I watched for a whole 50 minutes until I walked out, hoping that something will happen. But nothing really happens in this film. This is just a pitiable collection of "jokes" not even kids laugh to.
Take for example the scene where the main character's mother is about to give birth. The poor woman is screaming, but the doctor politely accepts the father's offer of a drink. While at first you might grin, the scene goes on and on and on, alternating for 15 minutes or so between the woman in pain and the doctor discussing the details of a particular battle with the father. OK I got it, what's next? Or when the baby is finally delivered, but it is feared that he won't survive. The priest decides to baptise him urgently and the elder daughter is sent to ask the father for a name. Faced with the emergency the father takes his time to think carefully of a right name... Excuse me, was I supposed to laugh? Do yourselves a favour and don't watch it; better have your fingernails pulled out....
The Postman (1997)
(Maybe) the best film ever made!
"A journey of a thousand miles starts with a single step" "Opportunities are all around you" "Nothing takes the past away, like the future" "Life deserves a chance"
These are the feelings I was left with after the end of the film.
In a post-apocalyptic America law an order has vanished. People live in small towns, with no contact with the outside world and terrorised by warlords who roam the countryside. They expect nothing and if they're alive it's just because they happened to be.
The postman (Costner) is an ordinary guy who wants to do something with his life. Not knowing what that would be he travels around the country giving performances of Shakespeare. He gets pressed-ganged by warlord Bethlehem, who rules his men with fear. While the others are too afraid to run away, Costner gives life a chance. He then finds a fifteen years old post bag and exhausted of Bethlehem's chase he pretends to be a postman of "the restored government", in order to be accepted in a town. This is enough to change the world...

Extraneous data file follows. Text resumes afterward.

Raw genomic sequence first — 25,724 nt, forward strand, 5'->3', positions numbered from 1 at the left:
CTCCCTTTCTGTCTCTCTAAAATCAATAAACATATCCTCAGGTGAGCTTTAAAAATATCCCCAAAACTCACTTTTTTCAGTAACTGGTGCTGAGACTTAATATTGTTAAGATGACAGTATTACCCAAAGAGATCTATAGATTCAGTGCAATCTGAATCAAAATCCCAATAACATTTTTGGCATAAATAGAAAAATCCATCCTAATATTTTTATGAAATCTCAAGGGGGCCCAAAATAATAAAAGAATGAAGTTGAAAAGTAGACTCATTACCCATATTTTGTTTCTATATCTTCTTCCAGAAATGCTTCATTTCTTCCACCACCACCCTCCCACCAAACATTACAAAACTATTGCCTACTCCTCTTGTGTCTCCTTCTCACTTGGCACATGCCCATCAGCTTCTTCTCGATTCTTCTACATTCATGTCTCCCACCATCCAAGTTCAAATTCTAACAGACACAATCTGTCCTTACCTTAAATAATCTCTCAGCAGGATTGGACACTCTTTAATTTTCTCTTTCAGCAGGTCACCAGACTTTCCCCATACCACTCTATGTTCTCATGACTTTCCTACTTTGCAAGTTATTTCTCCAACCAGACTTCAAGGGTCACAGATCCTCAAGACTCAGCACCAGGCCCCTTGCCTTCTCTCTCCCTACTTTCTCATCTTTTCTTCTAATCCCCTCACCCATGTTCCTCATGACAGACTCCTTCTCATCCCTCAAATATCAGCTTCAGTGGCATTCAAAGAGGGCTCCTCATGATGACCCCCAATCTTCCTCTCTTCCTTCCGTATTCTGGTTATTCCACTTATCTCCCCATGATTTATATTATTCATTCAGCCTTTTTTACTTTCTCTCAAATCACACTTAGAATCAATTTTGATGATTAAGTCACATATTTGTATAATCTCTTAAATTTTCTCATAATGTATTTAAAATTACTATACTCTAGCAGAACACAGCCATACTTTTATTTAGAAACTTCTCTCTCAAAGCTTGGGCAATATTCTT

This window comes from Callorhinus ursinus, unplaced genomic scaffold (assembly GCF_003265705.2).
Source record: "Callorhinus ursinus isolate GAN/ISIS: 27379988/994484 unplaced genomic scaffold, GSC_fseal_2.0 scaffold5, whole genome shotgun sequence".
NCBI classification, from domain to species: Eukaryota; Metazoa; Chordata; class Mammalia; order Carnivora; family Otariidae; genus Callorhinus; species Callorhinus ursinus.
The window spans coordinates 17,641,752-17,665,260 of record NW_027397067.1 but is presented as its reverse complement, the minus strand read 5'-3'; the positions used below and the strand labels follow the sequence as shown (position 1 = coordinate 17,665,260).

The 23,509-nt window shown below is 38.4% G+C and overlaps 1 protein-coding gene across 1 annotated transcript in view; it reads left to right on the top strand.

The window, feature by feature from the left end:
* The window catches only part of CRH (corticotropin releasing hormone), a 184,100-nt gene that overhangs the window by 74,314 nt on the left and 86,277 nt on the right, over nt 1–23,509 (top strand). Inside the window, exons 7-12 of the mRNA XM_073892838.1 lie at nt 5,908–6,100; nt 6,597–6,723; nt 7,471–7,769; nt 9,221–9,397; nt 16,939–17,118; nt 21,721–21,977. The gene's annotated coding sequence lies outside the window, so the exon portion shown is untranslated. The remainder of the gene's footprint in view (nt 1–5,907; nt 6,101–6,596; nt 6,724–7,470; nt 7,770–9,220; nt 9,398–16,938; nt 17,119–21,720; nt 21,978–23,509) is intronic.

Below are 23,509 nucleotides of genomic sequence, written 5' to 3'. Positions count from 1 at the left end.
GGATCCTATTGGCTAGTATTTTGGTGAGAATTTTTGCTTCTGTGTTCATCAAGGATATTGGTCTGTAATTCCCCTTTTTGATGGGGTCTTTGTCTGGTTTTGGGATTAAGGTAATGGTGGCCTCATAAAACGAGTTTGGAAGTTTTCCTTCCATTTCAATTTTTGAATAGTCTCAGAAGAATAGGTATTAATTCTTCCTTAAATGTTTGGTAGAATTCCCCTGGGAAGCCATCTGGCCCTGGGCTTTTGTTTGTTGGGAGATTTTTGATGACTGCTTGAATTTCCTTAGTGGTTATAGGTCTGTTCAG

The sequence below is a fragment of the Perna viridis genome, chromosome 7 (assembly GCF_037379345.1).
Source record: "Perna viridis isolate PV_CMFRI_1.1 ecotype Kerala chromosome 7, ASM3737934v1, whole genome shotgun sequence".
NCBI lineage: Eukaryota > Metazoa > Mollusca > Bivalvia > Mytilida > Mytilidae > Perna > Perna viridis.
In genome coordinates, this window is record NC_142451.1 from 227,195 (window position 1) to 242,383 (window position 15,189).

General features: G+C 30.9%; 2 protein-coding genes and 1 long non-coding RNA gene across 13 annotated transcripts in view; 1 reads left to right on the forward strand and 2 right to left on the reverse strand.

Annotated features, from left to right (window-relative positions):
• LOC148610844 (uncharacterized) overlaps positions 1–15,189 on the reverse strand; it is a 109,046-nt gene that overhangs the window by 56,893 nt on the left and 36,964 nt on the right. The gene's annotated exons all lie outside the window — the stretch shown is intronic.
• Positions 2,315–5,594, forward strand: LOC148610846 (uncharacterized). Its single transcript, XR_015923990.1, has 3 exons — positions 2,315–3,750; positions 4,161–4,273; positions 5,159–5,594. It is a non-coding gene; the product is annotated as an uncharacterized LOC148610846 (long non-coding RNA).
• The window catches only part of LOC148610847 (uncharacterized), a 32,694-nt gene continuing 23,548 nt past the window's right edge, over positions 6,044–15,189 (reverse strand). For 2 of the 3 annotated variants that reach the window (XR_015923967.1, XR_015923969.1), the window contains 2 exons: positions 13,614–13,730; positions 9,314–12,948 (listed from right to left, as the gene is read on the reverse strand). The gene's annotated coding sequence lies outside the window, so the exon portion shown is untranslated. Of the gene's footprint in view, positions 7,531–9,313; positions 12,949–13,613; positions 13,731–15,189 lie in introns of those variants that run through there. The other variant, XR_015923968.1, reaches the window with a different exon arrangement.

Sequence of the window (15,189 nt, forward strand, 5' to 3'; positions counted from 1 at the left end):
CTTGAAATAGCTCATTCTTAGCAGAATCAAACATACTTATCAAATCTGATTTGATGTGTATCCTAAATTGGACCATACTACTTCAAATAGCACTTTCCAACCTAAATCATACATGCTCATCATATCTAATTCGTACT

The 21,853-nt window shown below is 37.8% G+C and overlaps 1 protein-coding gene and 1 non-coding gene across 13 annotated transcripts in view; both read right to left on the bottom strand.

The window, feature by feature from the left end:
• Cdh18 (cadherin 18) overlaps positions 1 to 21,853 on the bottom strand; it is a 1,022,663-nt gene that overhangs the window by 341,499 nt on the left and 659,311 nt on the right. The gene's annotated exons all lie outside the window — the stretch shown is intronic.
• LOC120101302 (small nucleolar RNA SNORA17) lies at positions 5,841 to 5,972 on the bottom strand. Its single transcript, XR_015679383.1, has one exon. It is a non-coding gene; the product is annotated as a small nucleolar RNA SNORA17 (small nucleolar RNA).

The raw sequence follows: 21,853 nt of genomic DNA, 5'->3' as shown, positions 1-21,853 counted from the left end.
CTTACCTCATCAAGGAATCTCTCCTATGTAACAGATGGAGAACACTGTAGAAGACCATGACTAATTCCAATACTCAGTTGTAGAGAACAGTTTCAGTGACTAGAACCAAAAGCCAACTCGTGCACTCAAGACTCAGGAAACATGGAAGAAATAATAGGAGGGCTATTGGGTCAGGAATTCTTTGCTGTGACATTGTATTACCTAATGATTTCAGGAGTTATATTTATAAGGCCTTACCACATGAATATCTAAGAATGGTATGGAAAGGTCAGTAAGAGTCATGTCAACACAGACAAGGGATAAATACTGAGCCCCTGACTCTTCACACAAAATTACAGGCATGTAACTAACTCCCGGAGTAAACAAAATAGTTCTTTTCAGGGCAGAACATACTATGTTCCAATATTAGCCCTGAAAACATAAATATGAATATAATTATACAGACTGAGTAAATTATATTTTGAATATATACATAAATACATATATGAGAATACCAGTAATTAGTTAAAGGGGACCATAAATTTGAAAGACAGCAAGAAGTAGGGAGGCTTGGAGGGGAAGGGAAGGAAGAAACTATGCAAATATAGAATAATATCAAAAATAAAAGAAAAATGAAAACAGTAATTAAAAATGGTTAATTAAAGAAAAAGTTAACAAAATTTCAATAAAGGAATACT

The delivery of letters from long forgotten relatives reminds the inhabitants of the life they used to have. Suddenly they find an interest in life to write letters to the lost loved-ones and wait for news from them. But a young boy wants more and asks to become a postman himself. The next time Costner meets him, the lad has established a proper postal service, manned with young people with a thirst for life...
Having found an interest in life the people gradually come to understand how nice it is to be alive. From then it's only a matter of time until they decide that they deserve better than being terrorised by psycho warlords like Bethlehem...
What I particularly liked in this film is that it's not about a great leader who defeats the bad guys, or does something good for the people. The postman does nothing and the people's lives change exactly because they do it themselves - once they only decide to. This is about the power of hope, the power of "getting out and do something", the power of "taking things in your own hands", the power of believing in yourself. This is about the blessing of life.
The last scene, where years later the statue of the postman is revealed and the crowd applauds (I couldn't help joining in), clearly implies that the end of Bethlehem was only the beginning of even better things, in the same way the first arrival of the postman once was. Making life better can become a habit...
I was shocked to read that the critics didn't like this film.